January 17, 2021

Who can be furloughed

If you cannot maintain your workforce because your operations have been affected by coronavirus (COVID-19), you can furlough employees and apply for a grant to cover a portion of their usual monthly wage costs where you record them as being on furlough.

The Coronavirus Job Retention Scheme has been extended until 30 April 2021. You can claim 80% of an employee’s usual salary for hours not worked, up to a maximum of £2,500 per month. 

You can claim for employees who were employed on 30 October 2020, as long as you have made a PAYE RTI submission to HMRC between the 20 March 2020 and 30 October 2020, notifying a payment of earnings for that employee. This may differ where you have made employees redundant, or they stopped working for you on or after 23 September 2020 and you have subsequently re-employed them.

All employers with a UK, Isle of Man or Channel Island bank account and UK PAYE schemes can claim the grant. You do not need to have previously claimed for an employee before the 30 October 2020 to claim.

Employers can furlough employees for any amount of time and any work pattern, while still being able to claim the grant for the hours not worked.

You will need to pay for employer National Insurance contributions and pension costs.

Who can claim?

You must have:

  • created and started a PAYE payroll scheme on or before 30 October 2020
  • enrolled for PAYE online
  • a UK, Isle of Man or Channel Island bank account

Any entity with a UK payroll can apply, including businesses, charities, recruitment agencies and public authorities.

You can only claim for furloughed employees that were employed and on payroll on 30 October 2020. This means you must have made a PAYE RTI submission to HMRC between 20 March 2020 and 30 October 2020, notifying a payment of earnings for that employee.

Check how different employment conditions affect eligibility

There are different groups of employees that are eligible for the scheme.

  • If your employee is on a fixed term contract.
  • If you employ apprentices.
  • If your employee has more than one job.
  • If your employee had multiple employers over the last year.
  • If your employee does volunteer work.
  • If your employee does training?
  • Employee transfers under TUPE and on a change in ownership.

Check the government wage page for further advice..

If you’ve made your employees redundant

Where you must make redundancies, you should do so in accordance with the normal rules. This includes giving a notice period and consulting staff before a final decision is reached. For claim periods relating to November, you can continue to claim for a furloughed employee who is serving a statutory notice period, however grants cannot be used to substitute redundancy payments.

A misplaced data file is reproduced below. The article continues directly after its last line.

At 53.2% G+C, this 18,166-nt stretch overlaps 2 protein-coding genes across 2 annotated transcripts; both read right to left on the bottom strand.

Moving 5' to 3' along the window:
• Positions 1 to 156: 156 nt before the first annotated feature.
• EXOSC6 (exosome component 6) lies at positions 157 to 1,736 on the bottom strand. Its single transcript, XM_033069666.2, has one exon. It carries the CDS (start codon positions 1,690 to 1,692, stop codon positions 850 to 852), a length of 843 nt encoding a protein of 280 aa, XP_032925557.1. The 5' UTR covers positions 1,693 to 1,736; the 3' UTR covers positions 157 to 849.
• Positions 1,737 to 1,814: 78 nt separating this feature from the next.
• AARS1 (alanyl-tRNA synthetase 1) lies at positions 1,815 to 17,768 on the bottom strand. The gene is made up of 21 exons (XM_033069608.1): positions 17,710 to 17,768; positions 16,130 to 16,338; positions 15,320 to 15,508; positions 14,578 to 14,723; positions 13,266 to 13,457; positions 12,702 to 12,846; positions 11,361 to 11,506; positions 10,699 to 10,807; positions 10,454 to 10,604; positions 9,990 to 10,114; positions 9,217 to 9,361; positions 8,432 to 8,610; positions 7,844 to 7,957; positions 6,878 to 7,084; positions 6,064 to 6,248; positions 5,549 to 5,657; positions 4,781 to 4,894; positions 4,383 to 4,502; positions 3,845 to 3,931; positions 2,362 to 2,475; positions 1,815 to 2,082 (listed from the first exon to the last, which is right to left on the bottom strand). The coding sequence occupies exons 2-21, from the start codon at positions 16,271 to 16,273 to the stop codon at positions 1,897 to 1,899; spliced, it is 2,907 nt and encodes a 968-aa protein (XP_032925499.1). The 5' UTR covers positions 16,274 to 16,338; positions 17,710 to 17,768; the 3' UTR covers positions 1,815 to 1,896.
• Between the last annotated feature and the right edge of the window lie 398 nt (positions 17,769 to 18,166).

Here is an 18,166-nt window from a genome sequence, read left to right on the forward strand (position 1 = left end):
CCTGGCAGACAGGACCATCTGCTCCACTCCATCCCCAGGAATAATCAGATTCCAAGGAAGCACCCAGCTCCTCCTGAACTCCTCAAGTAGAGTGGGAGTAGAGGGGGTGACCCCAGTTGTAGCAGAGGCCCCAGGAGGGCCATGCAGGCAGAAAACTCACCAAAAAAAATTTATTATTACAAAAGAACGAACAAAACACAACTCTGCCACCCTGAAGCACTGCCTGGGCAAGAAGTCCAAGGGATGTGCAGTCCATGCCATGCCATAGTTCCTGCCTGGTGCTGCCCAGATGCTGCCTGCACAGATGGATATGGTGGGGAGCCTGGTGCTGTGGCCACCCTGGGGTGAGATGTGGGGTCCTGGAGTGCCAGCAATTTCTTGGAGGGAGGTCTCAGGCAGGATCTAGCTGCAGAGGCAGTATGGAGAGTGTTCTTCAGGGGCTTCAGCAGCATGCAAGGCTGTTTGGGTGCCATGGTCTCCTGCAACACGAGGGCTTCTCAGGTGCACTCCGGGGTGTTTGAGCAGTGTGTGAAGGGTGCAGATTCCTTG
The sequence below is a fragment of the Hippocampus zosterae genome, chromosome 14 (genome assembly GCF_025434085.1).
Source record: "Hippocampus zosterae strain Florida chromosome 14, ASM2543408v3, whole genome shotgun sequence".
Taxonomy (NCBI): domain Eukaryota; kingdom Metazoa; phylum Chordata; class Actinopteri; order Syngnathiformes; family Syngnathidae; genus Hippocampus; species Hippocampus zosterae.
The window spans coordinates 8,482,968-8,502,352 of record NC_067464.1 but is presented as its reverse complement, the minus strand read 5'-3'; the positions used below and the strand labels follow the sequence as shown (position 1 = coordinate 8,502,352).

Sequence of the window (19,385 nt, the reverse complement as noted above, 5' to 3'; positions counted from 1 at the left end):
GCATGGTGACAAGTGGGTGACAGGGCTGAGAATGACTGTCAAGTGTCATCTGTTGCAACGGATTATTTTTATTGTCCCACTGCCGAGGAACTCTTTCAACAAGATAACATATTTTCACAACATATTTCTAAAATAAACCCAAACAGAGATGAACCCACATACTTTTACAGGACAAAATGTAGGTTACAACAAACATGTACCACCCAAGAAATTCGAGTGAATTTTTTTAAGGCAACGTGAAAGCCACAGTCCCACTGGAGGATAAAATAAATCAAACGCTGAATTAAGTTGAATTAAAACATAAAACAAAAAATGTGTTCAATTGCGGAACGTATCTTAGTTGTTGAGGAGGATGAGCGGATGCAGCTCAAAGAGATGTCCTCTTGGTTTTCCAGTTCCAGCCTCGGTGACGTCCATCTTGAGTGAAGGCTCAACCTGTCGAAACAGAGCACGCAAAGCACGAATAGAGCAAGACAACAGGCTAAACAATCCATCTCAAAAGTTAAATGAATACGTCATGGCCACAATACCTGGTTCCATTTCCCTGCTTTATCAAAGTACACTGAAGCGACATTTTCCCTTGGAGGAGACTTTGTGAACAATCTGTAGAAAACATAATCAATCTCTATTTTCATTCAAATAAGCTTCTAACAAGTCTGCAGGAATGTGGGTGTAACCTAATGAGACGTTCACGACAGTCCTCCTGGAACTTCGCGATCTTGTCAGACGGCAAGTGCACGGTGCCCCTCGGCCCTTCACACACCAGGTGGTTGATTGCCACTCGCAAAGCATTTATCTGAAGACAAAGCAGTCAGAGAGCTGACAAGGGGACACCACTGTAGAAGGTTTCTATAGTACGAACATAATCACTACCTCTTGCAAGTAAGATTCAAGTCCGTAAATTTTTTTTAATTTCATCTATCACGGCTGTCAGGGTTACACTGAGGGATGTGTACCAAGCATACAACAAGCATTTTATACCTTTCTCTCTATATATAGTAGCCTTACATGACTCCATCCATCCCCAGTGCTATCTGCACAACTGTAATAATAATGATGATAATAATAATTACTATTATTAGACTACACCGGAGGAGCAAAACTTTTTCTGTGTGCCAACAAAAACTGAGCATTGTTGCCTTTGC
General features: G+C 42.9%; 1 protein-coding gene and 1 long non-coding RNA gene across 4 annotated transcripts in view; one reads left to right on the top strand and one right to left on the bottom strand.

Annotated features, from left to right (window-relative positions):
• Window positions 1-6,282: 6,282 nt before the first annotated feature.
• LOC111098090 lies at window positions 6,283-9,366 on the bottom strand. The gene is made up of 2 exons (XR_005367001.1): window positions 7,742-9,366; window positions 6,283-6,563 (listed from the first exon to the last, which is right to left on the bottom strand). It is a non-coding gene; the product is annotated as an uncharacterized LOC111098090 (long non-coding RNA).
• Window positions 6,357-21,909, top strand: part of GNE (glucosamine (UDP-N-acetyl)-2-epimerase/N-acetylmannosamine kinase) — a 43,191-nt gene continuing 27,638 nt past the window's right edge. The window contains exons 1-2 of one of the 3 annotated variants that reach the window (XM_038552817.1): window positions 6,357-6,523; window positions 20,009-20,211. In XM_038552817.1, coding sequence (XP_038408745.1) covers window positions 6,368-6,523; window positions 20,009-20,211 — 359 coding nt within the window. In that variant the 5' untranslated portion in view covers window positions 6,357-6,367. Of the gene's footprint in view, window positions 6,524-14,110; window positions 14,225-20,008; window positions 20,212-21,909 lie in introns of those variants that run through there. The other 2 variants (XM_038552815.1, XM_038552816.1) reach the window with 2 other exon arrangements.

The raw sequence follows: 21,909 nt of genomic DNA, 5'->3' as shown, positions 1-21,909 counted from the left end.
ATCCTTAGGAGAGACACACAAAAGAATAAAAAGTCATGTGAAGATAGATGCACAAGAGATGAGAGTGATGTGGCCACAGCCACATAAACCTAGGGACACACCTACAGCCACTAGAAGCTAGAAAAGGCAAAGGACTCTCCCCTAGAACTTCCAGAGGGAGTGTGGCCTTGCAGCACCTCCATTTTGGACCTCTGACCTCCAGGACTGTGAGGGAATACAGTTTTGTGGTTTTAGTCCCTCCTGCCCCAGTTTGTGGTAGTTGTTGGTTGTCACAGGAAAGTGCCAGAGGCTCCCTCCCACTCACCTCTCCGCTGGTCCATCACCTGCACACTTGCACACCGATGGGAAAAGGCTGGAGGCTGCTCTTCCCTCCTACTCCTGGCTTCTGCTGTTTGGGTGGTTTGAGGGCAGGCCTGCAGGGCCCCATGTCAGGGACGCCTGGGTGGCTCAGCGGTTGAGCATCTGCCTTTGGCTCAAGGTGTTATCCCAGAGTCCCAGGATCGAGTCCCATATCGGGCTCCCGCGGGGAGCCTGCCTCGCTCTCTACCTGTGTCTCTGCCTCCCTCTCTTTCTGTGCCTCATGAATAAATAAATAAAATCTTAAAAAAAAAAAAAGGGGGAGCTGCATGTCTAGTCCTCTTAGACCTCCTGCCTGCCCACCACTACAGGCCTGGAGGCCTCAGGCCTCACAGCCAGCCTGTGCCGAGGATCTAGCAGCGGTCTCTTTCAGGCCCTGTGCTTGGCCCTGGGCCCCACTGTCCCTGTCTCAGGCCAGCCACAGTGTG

For claim periods starting on or after 1 December 2020, you cannot claim for any days on or after 1 December 2020 during which the furloughed employee was serving a contractual or statutory notice period for the employer (this includes people serving notice of retirement or resignation). If an employee subsequently starts a contractual or statutory notice period on a day covered by a previously submitted claim, you will need to make an adjustment.

If you make an employee redundant, you should base statutory redundancy and statutory notice pay on their normal wage rather than the reduced furlough wage.

If you receive public funding

If you have staff costs that are publicly funded (even if you’re not in the public sector), you should use that money to continue paying your staff, and not furlough your staff.

Organisations can use the scheme if they are not fully funded by public grants and they should contact their sponsor department or respective administration for further guidance.

HMRC has updated its guidance to state that employers can (not must) furlough employees whose health has been affected by coronavirus (COVID-19) or any other conditions, including if they are unable to work from home, or working reduced hours, because they: 

  • are clinically extremely vulnerable, or at the highest risk of severe illness from coronavirus and following public health guidance
  • have caring responsibilities resulting from coronavirus (COVID-19), such as caring for children who are at home as a result of school and childcare facilities closing, or caring for a vulnerable individual in their household

This resolves an area of uncertainty, which is whether parents who stay at home to look after school-age children are eligible for furlough. They are.

Ask Us Anything About HR, Employment Law or Health & Safety

Get FREE access to our factsheet library